Ossus Library Index Non-Fiction Movie Index

WILD CALIFORNIA

Directed by Greg MacGillivray (2000, MacGillivray-Freeman Films)
Narrated by Jimmy Smits

Extreme sports and natural exploits show off the splendor of California.

 

 

3+ stars

February 17th, 2002 on the IMAX screen

 
    Entertaining, fun, energetic, but very fragmented. I had whiplash by the time it was over.

This plays more like a promotional video advertising California. We went through so many snippets of the extreme Californian adventures in such a short period of time, barely pausing to get an in-depth look at any one of them.

There were a few exceptions. The creators obviously liked the skydiving aerobatics, which opened the film. Flying high above San Francisco, a diver with a snowboard on his feet does really cool maneuvers, and comes to a graceful landing, with photographer in tow. The imagery was absolutely stunning, and the music very effective in portraying the energy involved.

The other plot that takes up more than five minutes of screen time involves the giant Sequoia trees in one of the valleys. Two climbers make their way up the gigantic trees, looking more like rock climbers than tree climbers! It was very interesting to note that they never damaged the tree, except for taking small samples. They used a rubber-tipped arrow (in a really neat crossbow shot) to shoot a monofilament wire around a sturdy tree branch. I suppose all the Sequoias have very sturdy branches. Then they thread a rope back through the branches, so that they can climb over. The same process is used to move from treetop to treetop. When traversing, the sight was amazing. It reminded me of a similar scene in the Grand Canyon from Amazing Caves, where there were no trees, but the climbers were moving from rock peak to peak! It became very intense when the climber found a gigantic cave within one of the trees, going back in time as he went deeper into the tree. Unfortunately, this is the one segment where the "looping" (the process where dialog is rerecorded because it was drowned out in the original filming) is really, really poorly done. I initially thought it was a voiceover, until one person started responding to it. Poor editing on their part.

Surfing those gigantic waves seemed insane to me on the Pacific coast, as surfers tried to gain the upper hand on those monsters, while looking out for the rocks that were responsible for the waves in the first place. No kidding that there are underwater caves in those formations, ready to trap surfers underneath! But the waves intimidated me by themselves! Trying to keep some semblance of continuity through this film, the producers then moved up the coast to a Monterey aquarium, where one biologist is helping an otter pup return to the wild. The otter was so cute, and had such a piercing gaze, as if it was looking right through us. Unsettling, is what it is!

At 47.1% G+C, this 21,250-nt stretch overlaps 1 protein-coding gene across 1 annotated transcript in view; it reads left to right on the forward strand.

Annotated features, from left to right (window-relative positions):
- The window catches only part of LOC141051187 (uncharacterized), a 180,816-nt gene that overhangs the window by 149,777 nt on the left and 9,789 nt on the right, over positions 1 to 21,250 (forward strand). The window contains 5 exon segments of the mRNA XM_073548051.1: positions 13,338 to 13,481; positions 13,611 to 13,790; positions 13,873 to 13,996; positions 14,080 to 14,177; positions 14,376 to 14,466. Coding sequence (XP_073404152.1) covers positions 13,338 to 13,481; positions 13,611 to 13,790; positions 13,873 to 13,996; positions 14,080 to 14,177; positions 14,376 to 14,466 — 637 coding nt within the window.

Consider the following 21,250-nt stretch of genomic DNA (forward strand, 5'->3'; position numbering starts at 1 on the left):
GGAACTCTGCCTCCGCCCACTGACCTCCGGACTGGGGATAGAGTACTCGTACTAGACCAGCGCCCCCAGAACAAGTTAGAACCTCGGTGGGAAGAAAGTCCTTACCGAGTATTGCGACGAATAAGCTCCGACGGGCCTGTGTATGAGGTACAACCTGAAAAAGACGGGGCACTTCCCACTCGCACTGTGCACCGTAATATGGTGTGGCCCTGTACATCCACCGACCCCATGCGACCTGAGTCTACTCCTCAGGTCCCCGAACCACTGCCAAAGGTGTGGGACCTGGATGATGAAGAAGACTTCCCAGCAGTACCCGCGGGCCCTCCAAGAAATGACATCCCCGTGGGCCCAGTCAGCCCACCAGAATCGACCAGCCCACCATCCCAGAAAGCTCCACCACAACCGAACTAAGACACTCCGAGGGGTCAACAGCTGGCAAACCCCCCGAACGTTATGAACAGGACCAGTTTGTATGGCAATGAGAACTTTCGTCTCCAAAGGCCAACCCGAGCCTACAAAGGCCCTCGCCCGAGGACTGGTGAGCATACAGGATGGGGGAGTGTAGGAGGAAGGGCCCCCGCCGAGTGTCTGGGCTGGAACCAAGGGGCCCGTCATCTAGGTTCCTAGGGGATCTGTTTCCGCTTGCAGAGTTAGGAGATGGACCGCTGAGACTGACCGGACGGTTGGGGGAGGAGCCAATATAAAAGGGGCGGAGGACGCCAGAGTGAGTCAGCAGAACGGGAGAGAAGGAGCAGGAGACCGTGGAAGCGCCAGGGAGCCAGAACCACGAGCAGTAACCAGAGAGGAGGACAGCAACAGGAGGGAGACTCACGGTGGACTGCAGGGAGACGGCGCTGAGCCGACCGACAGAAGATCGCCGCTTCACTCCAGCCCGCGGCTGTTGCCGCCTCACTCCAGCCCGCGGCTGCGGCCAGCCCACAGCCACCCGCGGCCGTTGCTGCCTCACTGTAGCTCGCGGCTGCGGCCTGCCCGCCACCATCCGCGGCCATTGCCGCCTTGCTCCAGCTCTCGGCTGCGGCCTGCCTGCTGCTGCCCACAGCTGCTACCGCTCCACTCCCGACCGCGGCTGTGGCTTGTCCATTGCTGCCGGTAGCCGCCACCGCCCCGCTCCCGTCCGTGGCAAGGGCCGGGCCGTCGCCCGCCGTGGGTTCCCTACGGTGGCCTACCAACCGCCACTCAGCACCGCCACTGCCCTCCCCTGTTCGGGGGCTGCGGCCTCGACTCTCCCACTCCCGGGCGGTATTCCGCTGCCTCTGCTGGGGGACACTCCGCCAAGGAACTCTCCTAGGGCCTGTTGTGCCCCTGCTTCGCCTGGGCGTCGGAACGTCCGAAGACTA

A few minutes were spent with workers at the top of the Golden Gate Bridge, as they effected preventive maintenance. That was cool, and for some reason, it made me more apprehensive than the skydiving. But we didn't stay with them long enough to gather any depth. Just a novelty, then move on...

We spent some time with skiers and snowboarders (with a really cool acrobatic technique on the ski jumps), spent a few seconds on a car racetrack, took a roller- coaster ride at Disneyland (with a brief biography of Disney to try and give us some much-needed depth), paraded around some vineyards, rock masses and waterfalls, and helped a baby bald eagle raised in captivity to rejoin its mother.

And there was much more, but none of it was featured long enough to do more than impress us with either scenery, altitude, or daring. And all of that was amazing, even if we didn't stay long enough. The scenery reminded me of early IMAX films, which did little more than show off scenery, like in Blue Planet, The Dream is Alive, or Grand Canyon. The altitude, as with the Golden Gate Bridge sequence, reminded us of the effects of the IMAX screen, more than anything else, showing us why IMAX is so popular, for we can see detail so far away. And the daring is accentuated by the IMAX screen, as well, because we can experience it almost first-hand. All in all, the production was very impressive.

The other notable mention is for the music. As in all other recent MacGillivray-Freeman films, the music is a mix of popular songs and exciting instrumentals. And it really helps bring the movie to life, charging our emotions, enhancing the fast-paced scenes, and making the quiet ones more serene.

While not as good as more recent films, such as Amazing Caves, or especially Dolphins, this was a really impressive visual feast. But I'm sure a full movie could have been made on each of the snippets they decided to present to us. It's too bad the cuts between them were so jarring.

 
   

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